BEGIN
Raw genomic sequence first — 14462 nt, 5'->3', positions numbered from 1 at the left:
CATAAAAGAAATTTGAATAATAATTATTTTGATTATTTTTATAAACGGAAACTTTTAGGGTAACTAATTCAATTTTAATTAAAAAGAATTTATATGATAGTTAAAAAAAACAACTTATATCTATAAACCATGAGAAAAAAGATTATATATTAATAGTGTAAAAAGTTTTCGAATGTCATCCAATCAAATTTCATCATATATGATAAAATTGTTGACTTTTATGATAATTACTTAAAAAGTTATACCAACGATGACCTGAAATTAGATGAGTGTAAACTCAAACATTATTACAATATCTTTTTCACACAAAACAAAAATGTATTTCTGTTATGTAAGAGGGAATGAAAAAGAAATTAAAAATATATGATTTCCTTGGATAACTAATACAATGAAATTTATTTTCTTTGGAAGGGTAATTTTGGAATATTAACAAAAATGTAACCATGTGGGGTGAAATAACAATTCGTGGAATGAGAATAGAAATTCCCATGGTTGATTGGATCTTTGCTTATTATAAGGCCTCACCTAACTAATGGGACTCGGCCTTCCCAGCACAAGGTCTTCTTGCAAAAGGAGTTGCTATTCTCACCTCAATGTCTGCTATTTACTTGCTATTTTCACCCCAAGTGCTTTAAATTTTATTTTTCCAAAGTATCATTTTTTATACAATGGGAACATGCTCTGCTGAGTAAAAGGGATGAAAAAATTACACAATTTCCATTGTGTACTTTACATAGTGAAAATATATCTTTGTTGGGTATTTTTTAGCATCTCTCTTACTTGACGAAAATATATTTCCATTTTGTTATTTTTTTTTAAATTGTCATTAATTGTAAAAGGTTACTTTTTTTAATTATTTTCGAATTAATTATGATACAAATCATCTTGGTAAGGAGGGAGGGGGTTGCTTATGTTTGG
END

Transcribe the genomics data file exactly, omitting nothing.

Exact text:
Raw genomic sequence first — 14462 nt, 5'->3', positions numbered from 1 at the left:
CATAAAAGAAATTTGAATAATAATTATTTTGATTATTTTTATAAACGGAAACTTTTAGGGTAACTAATTCAATTTTAATTAAAAAGAATTTATATGATAGTTAAAAAAAACAACTTATATCTATAAACCATGAGAAAAAAGATTATATATTAATAGTGTAAAAAGTTTTCGAATGTCATCCAATCAAATTTCATCATATATGATAAAATTGTTGACTTTTATGATAATTACTTAAAAAGTTATACCAACGATGACCTGAAATTAGATGAGTGTAAACTCAAACATTATTACAATATCTTTTTCACACAAAACAAAAATGTATTTCTGTTATGTAAGAGGGAATGAAAAAGAAATTAAAAATATATGATTTCCTTGGATAACTAATACAATGAAATTTATTTTCTTTGGAAGGGTAATTTTGGAATATTAACAAAAATGTAACCATGTGGGGTGAAATAACAATTCGTGGAATGAGAATAGAAATTCCCATGGTTGATTGGATCTTTGCTTATTATAAGGCCTCACCTAACTAATGGGACTCGGCCTTCCCAGCACAAGGTCTTCTTGCAAAAGGAGTTGCTATTCTCACCTCAATGTCTGCTATTTACTTGCTATTTTCACCCCAAGTGCTTTAAATTTTATTTTTCCAAAGTATCATTTTTTATACAATGGGAACATGCTCTGCTGAGTAAAAGGGATGAAAAAATTACACAATTTCCATTGTGTACTTTACATAGTGAAAATATATCTTTGTTGGGTATTTTTTAGCATCTCTCTTACTTGACGAAAATATATTTCCATTTTGTTATTTTTTTTTAAATTGTCATTAATTGTAAAAGGTTACTTTTTTTAATTATTTTCGAATTAATTATGATACAAATCATCTTGGTAAGGAGGGAGGGGGTTGCTTATGTTTGG